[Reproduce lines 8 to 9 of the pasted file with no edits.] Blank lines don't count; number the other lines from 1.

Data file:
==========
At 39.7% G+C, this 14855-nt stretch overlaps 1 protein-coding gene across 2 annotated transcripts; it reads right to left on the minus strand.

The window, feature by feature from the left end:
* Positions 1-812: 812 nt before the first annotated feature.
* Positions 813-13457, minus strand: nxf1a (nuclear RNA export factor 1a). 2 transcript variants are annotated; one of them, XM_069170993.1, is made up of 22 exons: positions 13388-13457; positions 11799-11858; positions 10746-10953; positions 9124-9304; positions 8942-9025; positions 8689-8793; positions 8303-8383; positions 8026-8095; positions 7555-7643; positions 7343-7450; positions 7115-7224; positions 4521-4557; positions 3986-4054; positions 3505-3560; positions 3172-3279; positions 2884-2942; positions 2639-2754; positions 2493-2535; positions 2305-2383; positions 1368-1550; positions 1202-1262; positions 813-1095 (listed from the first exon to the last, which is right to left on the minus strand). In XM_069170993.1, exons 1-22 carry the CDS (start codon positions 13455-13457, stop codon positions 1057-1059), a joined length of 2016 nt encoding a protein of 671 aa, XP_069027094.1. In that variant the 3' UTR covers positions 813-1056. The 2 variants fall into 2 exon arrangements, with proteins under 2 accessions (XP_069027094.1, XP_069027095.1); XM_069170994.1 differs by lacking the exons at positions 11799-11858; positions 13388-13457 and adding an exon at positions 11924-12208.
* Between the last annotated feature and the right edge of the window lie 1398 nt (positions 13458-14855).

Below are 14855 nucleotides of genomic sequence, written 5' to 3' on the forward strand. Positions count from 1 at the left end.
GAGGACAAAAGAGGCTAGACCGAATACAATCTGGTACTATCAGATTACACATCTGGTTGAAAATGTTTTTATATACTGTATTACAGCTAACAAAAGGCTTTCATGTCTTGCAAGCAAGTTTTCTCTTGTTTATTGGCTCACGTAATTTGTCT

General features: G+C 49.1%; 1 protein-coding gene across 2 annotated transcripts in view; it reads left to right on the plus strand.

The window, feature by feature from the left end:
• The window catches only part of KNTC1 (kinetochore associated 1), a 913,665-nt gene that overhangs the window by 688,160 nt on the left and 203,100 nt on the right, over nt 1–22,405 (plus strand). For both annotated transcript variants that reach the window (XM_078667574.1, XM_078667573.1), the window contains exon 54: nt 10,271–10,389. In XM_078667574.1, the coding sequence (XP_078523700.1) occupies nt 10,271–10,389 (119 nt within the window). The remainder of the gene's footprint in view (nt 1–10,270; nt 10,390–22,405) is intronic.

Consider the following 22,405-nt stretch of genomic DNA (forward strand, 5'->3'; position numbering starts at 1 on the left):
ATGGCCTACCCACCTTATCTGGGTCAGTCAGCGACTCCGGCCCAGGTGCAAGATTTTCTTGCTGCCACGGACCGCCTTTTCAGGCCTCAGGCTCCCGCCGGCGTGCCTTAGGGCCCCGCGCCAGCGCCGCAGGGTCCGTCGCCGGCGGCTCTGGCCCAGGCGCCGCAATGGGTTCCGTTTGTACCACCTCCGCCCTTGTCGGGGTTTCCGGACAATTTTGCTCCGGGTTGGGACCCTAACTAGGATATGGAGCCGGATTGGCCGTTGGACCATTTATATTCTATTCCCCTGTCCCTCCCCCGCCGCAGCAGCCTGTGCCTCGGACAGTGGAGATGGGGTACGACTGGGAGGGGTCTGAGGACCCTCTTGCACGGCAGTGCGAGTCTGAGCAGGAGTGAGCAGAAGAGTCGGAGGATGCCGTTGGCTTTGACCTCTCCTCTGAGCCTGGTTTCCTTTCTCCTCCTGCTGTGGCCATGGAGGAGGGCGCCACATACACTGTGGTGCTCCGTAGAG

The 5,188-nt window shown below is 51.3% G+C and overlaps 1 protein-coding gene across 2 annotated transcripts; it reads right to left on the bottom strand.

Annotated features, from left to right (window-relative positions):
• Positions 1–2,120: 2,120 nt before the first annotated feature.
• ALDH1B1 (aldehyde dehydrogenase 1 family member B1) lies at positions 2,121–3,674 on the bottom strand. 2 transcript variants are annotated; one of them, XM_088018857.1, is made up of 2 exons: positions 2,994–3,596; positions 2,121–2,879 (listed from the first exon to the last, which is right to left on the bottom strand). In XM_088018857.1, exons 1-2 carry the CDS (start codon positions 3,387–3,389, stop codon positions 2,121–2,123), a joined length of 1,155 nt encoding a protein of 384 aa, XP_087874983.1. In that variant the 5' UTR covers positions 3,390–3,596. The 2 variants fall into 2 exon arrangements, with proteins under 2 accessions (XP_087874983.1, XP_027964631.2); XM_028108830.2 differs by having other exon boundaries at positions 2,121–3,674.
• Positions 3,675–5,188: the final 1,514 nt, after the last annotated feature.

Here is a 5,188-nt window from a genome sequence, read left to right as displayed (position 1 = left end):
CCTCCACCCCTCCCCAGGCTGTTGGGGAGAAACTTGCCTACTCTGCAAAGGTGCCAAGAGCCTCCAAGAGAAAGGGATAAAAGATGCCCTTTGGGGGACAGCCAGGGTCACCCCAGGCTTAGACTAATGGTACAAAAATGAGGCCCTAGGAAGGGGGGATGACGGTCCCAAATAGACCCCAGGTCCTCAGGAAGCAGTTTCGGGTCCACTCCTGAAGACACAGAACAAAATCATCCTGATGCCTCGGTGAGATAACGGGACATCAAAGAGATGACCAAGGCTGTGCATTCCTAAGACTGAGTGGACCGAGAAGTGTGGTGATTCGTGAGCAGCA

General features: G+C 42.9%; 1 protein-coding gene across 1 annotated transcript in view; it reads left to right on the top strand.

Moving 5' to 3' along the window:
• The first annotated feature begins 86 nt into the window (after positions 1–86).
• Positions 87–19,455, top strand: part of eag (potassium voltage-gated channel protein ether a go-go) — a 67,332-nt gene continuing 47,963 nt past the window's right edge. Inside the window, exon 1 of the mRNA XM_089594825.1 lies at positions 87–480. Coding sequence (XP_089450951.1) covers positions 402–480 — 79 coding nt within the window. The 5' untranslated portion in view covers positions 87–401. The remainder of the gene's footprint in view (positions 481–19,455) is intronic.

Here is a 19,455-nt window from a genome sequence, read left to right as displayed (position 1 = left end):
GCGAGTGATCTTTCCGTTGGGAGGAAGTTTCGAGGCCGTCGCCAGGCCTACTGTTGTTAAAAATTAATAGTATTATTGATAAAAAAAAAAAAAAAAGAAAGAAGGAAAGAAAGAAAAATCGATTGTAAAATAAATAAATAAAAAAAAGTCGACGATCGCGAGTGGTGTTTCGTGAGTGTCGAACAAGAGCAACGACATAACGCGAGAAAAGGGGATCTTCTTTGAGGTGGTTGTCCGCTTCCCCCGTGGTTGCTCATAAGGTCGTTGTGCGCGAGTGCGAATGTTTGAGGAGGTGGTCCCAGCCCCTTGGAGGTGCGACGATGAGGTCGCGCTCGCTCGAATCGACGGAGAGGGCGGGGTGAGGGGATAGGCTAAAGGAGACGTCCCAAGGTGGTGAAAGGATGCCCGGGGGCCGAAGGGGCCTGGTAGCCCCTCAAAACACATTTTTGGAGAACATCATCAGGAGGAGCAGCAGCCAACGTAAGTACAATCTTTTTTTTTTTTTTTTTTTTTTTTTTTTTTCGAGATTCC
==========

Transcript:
General features: G+C 49.1%; 1 protein-coding gene across 2 annotated transcripts in view; it reads left to right on the plus strand.

The window, feature by feature from the left end: